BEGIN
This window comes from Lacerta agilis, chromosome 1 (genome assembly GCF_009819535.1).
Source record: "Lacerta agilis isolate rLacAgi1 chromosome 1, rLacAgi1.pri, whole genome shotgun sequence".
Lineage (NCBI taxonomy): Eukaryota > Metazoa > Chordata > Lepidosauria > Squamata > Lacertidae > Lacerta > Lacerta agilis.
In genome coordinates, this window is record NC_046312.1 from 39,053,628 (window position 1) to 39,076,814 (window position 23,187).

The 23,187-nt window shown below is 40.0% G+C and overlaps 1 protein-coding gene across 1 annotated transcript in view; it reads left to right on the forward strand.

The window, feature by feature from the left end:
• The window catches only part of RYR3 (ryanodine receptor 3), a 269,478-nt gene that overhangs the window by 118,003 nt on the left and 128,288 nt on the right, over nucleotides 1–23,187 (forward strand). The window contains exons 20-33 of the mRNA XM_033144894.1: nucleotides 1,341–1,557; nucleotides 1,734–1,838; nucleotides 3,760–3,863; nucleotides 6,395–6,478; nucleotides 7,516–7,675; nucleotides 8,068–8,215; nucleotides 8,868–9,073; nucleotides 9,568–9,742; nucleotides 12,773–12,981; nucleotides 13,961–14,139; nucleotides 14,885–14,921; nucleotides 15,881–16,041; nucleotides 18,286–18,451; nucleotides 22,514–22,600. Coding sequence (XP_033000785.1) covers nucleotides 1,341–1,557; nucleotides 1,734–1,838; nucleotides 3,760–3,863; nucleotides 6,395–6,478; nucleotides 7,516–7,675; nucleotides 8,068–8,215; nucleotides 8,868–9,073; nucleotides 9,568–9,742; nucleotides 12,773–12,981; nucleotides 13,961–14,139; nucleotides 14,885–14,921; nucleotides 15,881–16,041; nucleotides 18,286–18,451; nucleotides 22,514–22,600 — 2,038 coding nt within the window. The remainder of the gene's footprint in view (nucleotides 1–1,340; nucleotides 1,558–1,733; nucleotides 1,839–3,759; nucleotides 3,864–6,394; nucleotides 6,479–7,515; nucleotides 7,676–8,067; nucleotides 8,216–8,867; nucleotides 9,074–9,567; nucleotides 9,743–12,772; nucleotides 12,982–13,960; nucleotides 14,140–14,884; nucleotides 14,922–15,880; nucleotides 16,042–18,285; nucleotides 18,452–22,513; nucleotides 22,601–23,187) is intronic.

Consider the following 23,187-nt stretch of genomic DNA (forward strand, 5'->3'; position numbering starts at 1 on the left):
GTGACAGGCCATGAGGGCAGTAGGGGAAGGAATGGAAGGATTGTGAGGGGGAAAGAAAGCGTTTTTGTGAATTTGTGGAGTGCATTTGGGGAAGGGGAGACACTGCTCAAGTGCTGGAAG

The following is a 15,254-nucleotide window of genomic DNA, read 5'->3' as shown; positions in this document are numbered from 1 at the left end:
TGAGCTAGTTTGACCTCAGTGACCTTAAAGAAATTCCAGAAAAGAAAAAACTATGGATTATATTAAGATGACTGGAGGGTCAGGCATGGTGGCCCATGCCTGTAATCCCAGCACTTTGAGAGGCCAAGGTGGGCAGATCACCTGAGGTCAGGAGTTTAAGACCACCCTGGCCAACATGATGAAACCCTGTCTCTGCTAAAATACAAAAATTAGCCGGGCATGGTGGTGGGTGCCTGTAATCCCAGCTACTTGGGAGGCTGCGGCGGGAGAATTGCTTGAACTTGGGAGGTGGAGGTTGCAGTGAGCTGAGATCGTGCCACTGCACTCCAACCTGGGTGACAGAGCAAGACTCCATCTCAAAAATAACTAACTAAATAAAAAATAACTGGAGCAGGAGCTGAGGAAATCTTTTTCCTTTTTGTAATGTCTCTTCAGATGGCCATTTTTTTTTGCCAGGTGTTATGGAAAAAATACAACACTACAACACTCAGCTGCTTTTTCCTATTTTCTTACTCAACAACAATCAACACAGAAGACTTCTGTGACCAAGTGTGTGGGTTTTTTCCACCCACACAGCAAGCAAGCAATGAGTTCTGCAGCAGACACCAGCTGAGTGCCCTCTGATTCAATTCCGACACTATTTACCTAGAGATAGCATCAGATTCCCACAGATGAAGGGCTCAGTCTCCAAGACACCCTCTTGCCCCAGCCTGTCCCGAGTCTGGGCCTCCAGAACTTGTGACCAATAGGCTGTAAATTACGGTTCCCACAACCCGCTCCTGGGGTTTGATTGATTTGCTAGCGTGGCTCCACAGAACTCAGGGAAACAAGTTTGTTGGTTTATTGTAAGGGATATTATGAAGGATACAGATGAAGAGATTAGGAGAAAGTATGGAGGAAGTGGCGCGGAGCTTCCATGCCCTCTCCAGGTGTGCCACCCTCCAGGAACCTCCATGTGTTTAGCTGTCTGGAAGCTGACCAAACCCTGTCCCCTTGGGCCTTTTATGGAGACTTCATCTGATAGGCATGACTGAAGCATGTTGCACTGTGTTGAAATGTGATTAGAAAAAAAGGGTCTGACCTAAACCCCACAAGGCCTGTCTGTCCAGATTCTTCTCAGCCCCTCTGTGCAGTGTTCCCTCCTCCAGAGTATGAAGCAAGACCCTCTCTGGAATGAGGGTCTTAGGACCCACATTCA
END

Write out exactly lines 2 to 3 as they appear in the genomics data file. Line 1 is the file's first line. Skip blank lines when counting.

Source record: "Lacerta agilis isolate rLacAgi1 chromosome 1, rLacAgi1.pri, whole genome shotgun sequence".
Lineage (NCBI taxonomy): Eukaryota > Metazoa > Chordata > Lepidosauria > Squamata > Lacertidae > Lacerta > Lacerta agilis.